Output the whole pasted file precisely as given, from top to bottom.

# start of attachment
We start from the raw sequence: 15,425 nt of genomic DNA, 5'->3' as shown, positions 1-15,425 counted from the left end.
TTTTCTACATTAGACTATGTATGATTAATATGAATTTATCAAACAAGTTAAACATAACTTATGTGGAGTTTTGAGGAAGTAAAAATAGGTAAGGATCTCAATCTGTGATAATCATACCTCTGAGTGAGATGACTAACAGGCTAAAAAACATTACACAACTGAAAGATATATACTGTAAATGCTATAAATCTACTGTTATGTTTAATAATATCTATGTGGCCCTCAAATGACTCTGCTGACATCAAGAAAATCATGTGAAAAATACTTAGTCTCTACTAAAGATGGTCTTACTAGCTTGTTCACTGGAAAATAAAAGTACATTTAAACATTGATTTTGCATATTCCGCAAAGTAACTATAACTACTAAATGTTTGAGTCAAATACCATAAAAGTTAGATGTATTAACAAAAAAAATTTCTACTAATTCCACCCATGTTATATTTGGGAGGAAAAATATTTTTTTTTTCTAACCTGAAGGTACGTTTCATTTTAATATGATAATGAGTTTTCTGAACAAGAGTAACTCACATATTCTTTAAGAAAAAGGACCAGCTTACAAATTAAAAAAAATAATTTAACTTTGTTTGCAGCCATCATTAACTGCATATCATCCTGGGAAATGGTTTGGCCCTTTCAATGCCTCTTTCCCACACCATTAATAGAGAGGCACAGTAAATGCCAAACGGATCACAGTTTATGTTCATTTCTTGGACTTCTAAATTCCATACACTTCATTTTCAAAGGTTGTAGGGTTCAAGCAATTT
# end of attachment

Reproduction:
We start from the raw sequence: 15,425 nt of genomic DNA, 5'->3' as shown, positions 1-15,425 counted from the left end.
TTTTCTACATTAGACTATGTATGATTAATATGAATTTATCAAACAAGTTAAACATAACTTATGTGGAGTTTTGAGGAAGTAAAAATAGGTAAGGATCTCAATCTGTGATAATCATACCTCTGAGTGAGATGACTAACAGGCTAAAAAACATTACACAACTGAAAGATATATACTGTAAATGCTATAAATCTACTGTTATGTTTAATAATATCTATGTGGCCCTCAAATGACTCTGCTGACATCAAGAAAATCATGTGAAAAATACTTAGTCTCTACTAAAGATGGTCTTACTAGCTTGTTCACTGGAAAATAAAAGTACATTTAAACATTGATTTTGCATATTCCGCAAAGTAACTATAACTACTAAATGTTTGAGTCAAATACCATAAAAGTTAGATGTATTAACAAAAAAAATTTCTACTAATTCCACCCATGTTATATTTGGGAGGAAAAATATTTTTTTTTTCTAACCTGAAGGTACGTTTCATTTTAATATGATAATGAGTTTTCTGAACAAGAGTAACTCACATATTCTTTAAGAAAAAGGACCAGCTTACAAATTAAAAAAAATAATTTAACTTTGTTTGCAGCCATCATTAACTGCATATCATCCTGGGAAATGGTTTGGCCCTTTCAATGCCTCTTTCCCACACCATTAATAGAGAGGCACAGTAAATGCCAAACGGATCACAGTTTATGTTCATTTCTTGGACTTCTAAATTCCATACACTTCATTTTCAAAGGTTGTAGGGTTCAAGCAATTT